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Thread: Cast Iron Car block tig welded

  1. #1
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    Default Cast Iron Car block tig welded

    Tig weld cast iron car bloak with Cronatron cast iron tig rod they make stick also. Cut a piece of cast iron off a inboard V8 water cooled exhaust mainifold: Click image for larger version. 

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  2. #2
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    You're quick with the camera- looks like a curl of smoke in the last photo. How did you clean and prep? What kind of vehicle is the engine out of?

    If you don't mind me suggesting, I notice you're entered in the current contest... you should set this kind of post up in the right format as an extra entry to the contest!
    DaveO
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  3. #3

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    Wow, that is a hell of a hole to repair. I've seen brazing done to holes like that, but I don't think I have ever seen something like that tig welded. From the pics it doesn't look like it, but did you preheat at all?
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  4. #4
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    Amazing!! I've had success stick welding an exhaust manifole while it was still on the truck using 7018, and just "stirring" the puddle. I believe it was a 1 in a million shot, but there was no collaetral damage, and the weld held for YEARS, until the truck was sold (1974 Ford LNT880 dump truck with a 477 gasser). I'd like to know the setup there preheat, electrode, dc or ac, etc. Looks like a beautiful repair. Jody mentioned something about using brass rod and AC TIG, But this looks like the ticket here.
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  5. #5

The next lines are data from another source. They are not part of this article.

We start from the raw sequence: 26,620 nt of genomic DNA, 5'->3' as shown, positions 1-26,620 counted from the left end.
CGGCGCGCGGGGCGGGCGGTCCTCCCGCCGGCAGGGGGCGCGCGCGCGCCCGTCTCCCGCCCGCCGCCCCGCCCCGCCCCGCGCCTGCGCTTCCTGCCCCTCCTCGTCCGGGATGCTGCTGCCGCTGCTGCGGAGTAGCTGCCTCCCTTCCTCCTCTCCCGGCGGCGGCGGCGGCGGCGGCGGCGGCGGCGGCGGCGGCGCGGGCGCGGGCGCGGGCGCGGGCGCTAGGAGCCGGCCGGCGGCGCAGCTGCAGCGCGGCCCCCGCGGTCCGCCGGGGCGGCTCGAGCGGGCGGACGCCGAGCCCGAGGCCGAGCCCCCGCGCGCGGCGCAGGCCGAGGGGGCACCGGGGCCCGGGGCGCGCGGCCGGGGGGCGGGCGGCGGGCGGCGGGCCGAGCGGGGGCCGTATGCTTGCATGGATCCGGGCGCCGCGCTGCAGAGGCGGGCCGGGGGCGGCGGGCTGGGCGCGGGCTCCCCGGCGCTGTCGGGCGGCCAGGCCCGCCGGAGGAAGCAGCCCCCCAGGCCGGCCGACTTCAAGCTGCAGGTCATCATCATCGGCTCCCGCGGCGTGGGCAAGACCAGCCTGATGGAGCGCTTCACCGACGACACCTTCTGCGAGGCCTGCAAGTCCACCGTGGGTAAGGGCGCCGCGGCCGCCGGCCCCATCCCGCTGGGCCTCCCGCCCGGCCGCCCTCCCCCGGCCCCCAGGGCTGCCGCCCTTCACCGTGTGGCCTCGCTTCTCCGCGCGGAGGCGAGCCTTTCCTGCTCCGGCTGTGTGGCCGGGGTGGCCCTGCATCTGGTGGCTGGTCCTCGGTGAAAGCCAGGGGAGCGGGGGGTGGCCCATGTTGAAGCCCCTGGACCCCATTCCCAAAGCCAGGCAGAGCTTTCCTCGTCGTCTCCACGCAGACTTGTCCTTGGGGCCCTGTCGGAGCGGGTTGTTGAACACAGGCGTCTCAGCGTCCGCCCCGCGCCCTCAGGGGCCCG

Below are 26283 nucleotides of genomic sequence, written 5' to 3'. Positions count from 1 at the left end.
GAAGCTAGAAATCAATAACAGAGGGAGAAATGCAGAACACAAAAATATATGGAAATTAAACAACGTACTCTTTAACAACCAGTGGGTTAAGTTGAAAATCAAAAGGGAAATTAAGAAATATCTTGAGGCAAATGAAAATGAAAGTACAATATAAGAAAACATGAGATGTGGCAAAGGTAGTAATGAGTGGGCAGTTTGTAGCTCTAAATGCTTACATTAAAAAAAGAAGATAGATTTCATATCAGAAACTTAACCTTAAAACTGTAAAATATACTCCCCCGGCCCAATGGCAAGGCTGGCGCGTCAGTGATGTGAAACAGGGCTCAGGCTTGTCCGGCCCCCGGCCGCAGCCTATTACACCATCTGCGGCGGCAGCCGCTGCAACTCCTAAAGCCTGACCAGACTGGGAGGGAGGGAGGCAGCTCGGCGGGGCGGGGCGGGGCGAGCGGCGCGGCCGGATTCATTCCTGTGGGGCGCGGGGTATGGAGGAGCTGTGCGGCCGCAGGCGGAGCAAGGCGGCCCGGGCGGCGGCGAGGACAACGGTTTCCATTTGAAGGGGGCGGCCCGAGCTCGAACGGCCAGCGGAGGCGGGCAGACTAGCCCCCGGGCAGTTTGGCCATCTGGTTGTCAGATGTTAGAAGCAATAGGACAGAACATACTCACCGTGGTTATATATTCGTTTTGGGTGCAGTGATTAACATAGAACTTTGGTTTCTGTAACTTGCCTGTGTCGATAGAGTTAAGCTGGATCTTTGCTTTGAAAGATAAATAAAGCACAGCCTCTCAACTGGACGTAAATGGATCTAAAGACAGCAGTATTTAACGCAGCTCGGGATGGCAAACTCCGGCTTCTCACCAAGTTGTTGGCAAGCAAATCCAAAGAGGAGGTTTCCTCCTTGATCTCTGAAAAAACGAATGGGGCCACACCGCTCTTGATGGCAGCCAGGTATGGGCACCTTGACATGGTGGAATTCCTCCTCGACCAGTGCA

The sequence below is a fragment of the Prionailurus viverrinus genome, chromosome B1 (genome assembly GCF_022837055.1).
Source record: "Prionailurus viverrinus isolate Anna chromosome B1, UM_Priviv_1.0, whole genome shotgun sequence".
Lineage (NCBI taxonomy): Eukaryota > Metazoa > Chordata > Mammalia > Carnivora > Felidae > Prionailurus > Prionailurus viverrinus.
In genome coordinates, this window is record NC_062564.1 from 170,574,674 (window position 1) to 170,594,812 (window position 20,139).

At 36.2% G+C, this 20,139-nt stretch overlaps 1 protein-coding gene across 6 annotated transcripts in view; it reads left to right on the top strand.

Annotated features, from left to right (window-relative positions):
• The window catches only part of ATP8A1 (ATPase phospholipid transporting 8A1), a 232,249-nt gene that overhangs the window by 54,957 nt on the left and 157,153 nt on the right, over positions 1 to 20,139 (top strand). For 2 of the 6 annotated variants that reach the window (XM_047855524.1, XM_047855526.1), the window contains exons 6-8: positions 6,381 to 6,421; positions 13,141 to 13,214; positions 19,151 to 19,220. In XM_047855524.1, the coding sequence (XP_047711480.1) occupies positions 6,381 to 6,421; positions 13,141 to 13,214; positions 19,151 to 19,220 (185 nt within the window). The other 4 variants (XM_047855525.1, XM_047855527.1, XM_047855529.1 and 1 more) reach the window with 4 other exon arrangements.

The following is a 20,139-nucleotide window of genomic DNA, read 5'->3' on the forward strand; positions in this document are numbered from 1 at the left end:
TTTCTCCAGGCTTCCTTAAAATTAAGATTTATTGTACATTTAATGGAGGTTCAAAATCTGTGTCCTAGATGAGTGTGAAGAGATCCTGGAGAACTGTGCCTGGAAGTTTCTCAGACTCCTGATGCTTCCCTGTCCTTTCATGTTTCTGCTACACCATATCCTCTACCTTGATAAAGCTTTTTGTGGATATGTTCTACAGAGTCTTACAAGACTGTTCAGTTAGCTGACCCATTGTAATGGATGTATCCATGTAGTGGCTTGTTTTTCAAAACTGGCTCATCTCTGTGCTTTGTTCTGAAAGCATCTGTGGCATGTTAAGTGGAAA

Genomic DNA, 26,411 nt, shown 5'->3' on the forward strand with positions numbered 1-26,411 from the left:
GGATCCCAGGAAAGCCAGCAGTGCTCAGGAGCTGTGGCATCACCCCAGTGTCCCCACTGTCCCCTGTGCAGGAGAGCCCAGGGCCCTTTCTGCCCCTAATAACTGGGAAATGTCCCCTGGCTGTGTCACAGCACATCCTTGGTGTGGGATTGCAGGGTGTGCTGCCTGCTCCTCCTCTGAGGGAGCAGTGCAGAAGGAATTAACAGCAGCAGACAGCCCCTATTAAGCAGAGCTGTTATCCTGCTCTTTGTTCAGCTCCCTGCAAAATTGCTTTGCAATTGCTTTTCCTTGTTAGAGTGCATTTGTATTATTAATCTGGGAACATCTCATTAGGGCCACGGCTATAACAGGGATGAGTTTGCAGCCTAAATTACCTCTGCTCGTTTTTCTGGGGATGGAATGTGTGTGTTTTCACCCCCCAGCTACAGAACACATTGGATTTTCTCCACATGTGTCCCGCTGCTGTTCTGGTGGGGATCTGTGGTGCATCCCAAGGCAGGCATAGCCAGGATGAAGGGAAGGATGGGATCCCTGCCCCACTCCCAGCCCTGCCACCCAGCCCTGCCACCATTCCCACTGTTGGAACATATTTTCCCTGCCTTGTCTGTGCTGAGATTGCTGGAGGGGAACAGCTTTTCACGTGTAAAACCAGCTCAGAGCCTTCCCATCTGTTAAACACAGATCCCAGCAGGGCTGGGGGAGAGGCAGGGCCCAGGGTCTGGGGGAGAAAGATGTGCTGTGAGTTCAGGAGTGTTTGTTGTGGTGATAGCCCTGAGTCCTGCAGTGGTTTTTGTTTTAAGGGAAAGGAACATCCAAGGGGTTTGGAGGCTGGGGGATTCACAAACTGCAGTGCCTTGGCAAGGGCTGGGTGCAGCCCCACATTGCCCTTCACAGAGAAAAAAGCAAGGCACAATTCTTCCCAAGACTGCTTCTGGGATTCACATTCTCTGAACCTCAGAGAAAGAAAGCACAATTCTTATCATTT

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    What kind of engine was it that it was rare enough to warrant this type of repair instead of just replacing the block?
    Brad George
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  6. #6

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    Well, it's a deep skirt block, but doesn't look like a mopar, maybe a Ford FE series or similar? S/F....Ken M
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  7. #7

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    My final answer is gonna be a Merc Cruiser.
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  8. #8
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    Don't know what motor it is just a job. CONTEST Canadian have problem in contest
    Quote Originally Posted by DaveO View Post
    You're quick with the camera- looks like a curl of smoke in the last photo. How did you clean and prep? What kind of vehicle is the engine out of?

    If you don't mind me suggesting, I notice you're entered in the current contest... you should set this kind of post up in the right format as an extra entry to the contest!

  9. #9
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    I did not preheat just weld it hope for the best Cronatron said just weld it.

    Quote Originally Posted by sportbike View Post
    Wow, that is a hell of a hole to repair. I've seen brazing done to holes like that, but I don't think I have ever seen something like that tig welded. From the pics it doesn't look like it, but did you preheat at all?

  10. #10
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    They pay I weld don't ask questions I think it was a Land Rover engine.

    Quote Originally Posted by blasphemy000 View Post
    What kind of engine was it that it was rare enough to warrant this type of repair instead of just replacing the block?

  11. #11
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    Used Merc Cruiser exhaust manifold to patch hole.
    Quote Originally Posted by zedron View Post
    My final answer is gonna be a Merc Cruiser.

  12. #12
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    Nice repair. It sounds and looks like a low expansion, high nickel content rod. Any nickel-iron allloy where the nickel reaches or exceeds mid 30's %, the low expansion "magic" starts to happen: http://en.wikipedia.org/wiki/Invar

    I've had good results with it as well (a 55% nickel / 45% iron stick electrode, with the flux knocked off, and applied via TIG), but sometimes the cast iron can get a little cruddy. Interested in hearing how you prepped the cast iron because you got a nice result.

    Did you weld both sides one pass each (2 passes total)? Or try to it is in 1 pass? Did you manage 1 continuous weld bead or did you beak it up? Did you skip around or "stitch weld"?
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  13. #13